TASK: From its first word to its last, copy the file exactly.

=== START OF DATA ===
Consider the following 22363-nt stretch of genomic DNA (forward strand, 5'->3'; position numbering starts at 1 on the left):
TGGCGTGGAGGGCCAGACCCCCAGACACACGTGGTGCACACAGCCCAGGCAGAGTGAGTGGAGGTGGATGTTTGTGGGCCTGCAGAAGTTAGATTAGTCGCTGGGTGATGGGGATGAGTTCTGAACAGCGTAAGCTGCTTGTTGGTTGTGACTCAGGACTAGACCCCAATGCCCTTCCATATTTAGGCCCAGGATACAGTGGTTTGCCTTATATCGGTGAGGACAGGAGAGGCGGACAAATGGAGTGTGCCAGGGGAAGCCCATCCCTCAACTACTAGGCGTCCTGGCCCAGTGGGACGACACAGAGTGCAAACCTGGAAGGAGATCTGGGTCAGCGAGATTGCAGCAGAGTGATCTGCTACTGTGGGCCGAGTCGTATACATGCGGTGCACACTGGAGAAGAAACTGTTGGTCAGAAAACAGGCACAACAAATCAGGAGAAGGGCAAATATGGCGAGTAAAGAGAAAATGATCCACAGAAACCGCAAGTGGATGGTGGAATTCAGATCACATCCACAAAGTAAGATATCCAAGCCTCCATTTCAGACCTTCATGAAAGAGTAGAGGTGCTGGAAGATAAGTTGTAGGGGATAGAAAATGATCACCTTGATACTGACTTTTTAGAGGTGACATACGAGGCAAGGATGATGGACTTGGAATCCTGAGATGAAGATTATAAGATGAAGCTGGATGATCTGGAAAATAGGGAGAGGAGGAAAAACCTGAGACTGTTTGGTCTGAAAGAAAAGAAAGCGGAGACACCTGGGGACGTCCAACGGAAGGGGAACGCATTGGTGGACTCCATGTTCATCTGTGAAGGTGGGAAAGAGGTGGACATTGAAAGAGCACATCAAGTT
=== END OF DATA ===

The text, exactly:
Consider the following 22363-nt stretch of genomic DNA (forward strand, 5'->3'; position numbering starts at 1 on the left):
TGGCGTGGAGGGCCAGACCCCCAGACACACGTGGTGCACACAGCCCAGGCAGAGTGAGTGGAGGTGGATGTTTGTGGGCCTGCAGAAGTTAGATTAGTCGCTGGGTGATGGGGATGAGTTCTGAACAGCGTAAGCTGCTTGTTGGTTGTGACTCAGGACTAGACCCCAATGCCCTTCCATATTTAGGCCCAGGATACAGTGGTTTGCCTTATATCGGTGAGGACAGGAGAGGCGGACAAATGGAGTGTGCCAGGGGAAGCCCATCCCTCAACTACTAGGCGTCCTGGCCCAGTGGGACGACACAGAGTGCAAACCTGGAAGGAGATCTGGGTCAGCGAGATTGCAGCAGAGTGATCTGCTACTGTGGGCCGAGTCGTATACATGCGGTGCACACTGGAGAAGAAACTGTTGGTCAGAAAACAGGCACAACAAATCAGGAGAAGGGCAAATATGGCGAGTAAAGAGAAAATGATCCACAGAAACCGCAAGTGGATGGTGGAATTCAGATCACATCCACAAAGTAAGATATCCAAGCCTCCATTTCAGACCTTCATGAAAGAGTAGAGGTGCTGGAAGATAAGTTGTAGGGGATAGAAAATGATCACCTTGATACTGACTTTTTAGAGGTGACATACGAGGCAAGGATGATGGACTTGGAATCCTGAGATGAAGATTATAAGATGAAGCTGGATGATCTGGAAAATAGGGAGAGGAGGAAAAACCTGAGACTGTTTGGTCTGAAAGAAAAGAAAGCGGAGACACCTGGGGACGTCCAACGGAAGGGGAACGCATTGGTGGACTCCATGTTCATCTGTGAAGGTGGGAAAGAGGTGGACATTGAAAGAGCACATCAAGTT